According to the US Department of Agriculture, every year approximately 455,000 tons (412,769 tonnes) of discarded eggshells must be transported and disposed of in the US alone. Now, however, scientists at the University of Aveiro in Portugal have developed a method of using such eggshell waste in the production of ceramic goods.

Although the specifics of the technology are still under wraps, it involves incorporating crushed eggshells into a ceramic slurry which is subsequently processed "according to a specific protocol that includes a 3-cycle cooking phase." Samples of porous pavement made from the slurry exhibit desirable qualities such as porosity and water absorption, and are overall considered to be of sufficient quality to meet industry standards.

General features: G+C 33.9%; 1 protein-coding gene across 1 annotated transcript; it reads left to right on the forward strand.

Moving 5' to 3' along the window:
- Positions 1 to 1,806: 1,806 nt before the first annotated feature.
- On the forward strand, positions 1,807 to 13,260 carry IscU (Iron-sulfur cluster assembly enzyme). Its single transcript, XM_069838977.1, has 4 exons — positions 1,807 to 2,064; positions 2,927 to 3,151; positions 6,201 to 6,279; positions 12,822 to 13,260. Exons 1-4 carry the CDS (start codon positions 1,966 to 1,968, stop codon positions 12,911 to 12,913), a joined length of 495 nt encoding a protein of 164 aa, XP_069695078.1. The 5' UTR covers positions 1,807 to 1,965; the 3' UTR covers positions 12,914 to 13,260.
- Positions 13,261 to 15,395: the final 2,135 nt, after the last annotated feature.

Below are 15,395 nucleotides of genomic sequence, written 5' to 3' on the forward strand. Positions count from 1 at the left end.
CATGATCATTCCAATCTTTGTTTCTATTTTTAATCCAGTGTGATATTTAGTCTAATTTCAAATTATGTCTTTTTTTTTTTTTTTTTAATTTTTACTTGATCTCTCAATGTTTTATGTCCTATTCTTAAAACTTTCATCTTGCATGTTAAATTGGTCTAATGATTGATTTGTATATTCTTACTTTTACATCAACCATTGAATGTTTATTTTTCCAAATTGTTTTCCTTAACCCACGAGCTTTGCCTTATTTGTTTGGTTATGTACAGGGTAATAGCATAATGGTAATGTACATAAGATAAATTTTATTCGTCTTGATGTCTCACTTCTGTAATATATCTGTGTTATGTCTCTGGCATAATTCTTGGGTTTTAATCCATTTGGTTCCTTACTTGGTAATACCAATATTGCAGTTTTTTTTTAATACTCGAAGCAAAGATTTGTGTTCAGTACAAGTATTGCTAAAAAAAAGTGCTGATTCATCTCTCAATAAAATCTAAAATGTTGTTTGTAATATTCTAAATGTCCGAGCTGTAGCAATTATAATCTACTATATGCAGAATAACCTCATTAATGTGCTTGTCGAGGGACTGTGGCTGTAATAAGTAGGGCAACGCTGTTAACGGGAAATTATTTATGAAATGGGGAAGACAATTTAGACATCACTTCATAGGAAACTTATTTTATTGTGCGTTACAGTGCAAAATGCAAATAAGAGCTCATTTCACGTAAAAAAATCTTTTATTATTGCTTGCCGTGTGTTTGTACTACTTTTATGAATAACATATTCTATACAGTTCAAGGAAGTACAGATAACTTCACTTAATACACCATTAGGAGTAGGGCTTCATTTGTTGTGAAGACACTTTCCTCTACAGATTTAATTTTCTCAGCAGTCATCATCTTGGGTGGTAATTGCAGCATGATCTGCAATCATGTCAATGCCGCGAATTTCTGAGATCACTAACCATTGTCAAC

Besides keeping eggshells out of landfills, the process could also allow ceramics manufacturers to save money – the calcium in the shells would be a lower-cost alternative to calcite, which is traditionally used in the production of ceramic items. Additionally, calcite must be mined, with all the environmental consequences that doing so entails.

What's more, businesses in the food industry supplying the shells could make money by selling them to the ceramics industry, instead of spending money on having them taken away and dumped.

The process has been tested in the lab, and the university's Technology Transfer Office is now seeking industry partners to help finance a large-scale pilot project. And should ceramics manufacturers not have a need for all of the world's eggshells, scientists in India are working on a method of using them for carbon sequestration.